The Baychimo, a 1,322 ton steam ship owned by the Hudson Bay Trading Company, regularly traveled to Alaska and British Columbia transporting goods and passengers, and fur trading with the Inuit who lived along the Beaufort Sea.

On October 1, 1931, Baychimo was making a return trip to Vancouver. She’d completed a run to Victoria Island, and her hold was stuffed with furs. Unfortunately for captain John Cornwell and the crew, winter arrived sooner than expected with freezing temperatures, strong winds, and the threat of blizzards. Baychimo became stuck fast in the pack-ice, and the crew were helpless to do anything except wait.

Luck seemed to be on the captain’s side since two days later, the ice shifted and Baychimo broke free, but Dame Fortune was fickle. The ship continued to be trapped, then released by the thickening ice. By October 15, the Hudson Bay Company sent airplanes to rescue twenty-two of the crew, but the captain and fourteen other crew members stayed behind, building a shelter on the ice. Imagine their surprise when they awoke on November 25, the morning after a terrible blizzard, to find Baychimo gone.

A few days later, a seal hunter told Cornwell he’d spotted the ship adrift about forty-four miles (71 km) southwest. As time passed, the company continued to receive reports from eyewitnesses who had seen the drifting ghost ship. By 1939, scores of sightings were reported. However, no one was able to catch up to Baychimo, which continued to uncannily elude pursuit. The last sighting occurred in 1969. Despite recent searches, the ship’s ultimate fate remains unknown.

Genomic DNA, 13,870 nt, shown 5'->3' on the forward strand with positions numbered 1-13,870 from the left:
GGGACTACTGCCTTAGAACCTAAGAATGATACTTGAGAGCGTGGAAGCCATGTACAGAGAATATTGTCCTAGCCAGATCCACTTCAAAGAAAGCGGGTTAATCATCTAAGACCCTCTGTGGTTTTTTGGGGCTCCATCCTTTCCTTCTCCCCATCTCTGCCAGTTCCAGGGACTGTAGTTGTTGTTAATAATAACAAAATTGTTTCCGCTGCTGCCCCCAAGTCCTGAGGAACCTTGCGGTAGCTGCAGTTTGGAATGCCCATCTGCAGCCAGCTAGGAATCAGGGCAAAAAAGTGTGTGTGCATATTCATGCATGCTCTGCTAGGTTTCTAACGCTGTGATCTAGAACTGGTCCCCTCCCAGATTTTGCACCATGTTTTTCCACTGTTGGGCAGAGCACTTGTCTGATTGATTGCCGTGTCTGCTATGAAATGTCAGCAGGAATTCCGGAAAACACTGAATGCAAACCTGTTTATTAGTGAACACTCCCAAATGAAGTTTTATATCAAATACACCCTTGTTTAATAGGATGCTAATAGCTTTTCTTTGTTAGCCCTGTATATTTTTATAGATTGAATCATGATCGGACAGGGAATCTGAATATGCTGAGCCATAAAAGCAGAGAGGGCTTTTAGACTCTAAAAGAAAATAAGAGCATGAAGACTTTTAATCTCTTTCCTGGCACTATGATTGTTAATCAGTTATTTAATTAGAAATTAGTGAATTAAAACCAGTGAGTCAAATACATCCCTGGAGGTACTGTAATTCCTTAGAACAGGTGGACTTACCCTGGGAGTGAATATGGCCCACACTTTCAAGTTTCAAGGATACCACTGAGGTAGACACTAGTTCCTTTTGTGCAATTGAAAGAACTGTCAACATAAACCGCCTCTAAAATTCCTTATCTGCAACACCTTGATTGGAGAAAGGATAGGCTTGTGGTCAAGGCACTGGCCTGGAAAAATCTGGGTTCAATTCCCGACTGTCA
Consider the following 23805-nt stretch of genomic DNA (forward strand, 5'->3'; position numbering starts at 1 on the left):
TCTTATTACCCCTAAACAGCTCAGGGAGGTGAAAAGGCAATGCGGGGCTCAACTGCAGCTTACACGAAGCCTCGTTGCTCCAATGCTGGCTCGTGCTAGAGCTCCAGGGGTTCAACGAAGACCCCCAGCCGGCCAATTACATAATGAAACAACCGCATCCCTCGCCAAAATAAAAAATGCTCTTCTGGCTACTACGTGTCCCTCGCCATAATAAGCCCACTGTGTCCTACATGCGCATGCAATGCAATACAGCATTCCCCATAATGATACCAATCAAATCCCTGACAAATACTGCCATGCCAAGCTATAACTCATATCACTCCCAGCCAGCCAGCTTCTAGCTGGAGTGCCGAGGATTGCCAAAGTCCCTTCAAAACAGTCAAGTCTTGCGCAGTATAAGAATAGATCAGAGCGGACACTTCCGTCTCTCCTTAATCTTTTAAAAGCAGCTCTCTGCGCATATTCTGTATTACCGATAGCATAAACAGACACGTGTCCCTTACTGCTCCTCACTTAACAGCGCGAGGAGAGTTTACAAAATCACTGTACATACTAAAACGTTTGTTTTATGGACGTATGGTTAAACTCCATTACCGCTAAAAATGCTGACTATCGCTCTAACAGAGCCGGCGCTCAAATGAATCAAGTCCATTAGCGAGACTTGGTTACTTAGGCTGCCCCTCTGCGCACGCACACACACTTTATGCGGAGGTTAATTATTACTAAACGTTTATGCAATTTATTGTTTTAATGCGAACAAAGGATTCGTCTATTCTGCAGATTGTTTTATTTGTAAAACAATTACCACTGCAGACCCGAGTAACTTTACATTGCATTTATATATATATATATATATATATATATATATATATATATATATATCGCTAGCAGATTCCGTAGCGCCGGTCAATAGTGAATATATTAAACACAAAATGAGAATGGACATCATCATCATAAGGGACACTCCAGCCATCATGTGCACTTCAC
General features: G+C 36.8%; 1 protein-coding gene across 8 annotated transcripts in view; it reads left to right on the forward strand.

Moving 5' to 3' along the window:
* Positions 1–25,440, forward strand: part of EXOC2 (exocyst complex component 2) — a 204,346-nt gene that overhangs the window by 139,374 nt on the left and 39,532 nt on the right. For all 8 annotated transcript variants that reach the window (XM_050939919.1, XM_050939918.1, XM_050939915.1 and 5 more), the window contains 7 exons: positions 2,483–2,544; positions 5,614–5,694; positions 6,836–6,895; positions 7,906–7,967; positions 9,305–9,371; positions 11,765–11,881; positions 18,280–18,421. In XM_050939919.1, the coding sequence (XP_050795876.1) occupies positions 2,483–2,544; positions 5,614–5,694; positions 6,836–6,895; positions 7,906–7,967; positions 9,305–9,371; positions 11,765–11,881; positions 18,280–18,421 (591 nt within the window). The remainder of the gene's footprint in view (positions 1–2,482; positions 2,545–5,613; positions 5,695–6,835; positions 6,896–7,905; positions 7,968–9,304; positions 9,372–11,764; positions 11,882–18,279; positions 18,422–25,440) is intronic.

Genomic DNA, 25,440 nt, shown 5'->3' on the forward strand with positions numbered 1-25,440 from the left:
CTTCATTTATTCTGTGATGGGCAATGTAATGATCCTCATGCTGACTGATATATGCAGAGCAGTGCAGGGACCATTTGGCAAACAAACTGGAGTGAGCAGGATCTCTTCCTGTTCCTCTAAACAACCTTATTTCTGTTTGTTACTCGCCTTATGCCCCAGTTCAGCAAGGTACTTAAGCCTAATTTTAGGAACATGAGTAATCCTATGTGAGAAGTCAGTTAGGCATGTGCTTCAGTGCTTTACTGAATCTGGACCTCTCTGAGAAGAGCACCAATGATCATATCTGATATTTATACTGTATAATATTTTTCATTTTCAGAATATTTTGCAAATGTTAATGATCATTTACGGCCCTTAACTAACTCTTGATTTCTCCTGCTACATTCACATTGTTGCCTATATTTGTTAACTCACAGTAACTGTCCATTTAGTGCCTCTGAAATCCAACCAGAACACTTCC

“On November 24 a powerful blizzard struck, and after it abated there was no sign of the Baychimo. Her captain decided she must have broken up during the storm and been sunk. A few days later, however, an Inuit seal hunter told him that he had seen the Baychimo about 45 mi (72 km) away from their position. The crewmen tracked the ship down, but deciding she was unlikely to survive the winter, they removed the most valuable furs from the hold to transport by air. The Baychimo was abandoned.

Over the next few decades she was sighted numerous times. People managed to board her several times, but each time they were either unequipped to salvage her or were driven away by bad weather. The last recorded sighting was by a group of Inuit in 1969, 38 years after she was abandoned. The Baychimo’s ultimate fate is unknown and she is now presumed sunk.”

From 10 Strange Little-Known Unsolved Mysteries

at Listverse.com

In 1931, the cargo steamer Baychimo ran into a blizzard and got trapped in the ice. The crew camped out on the ice and, when they woke up in the morning, the Baychimo was gone.

Over the years there have been dozens of sightings of the ghostly ship, always in a different place, but it has never been recovered.

Click here to read the list!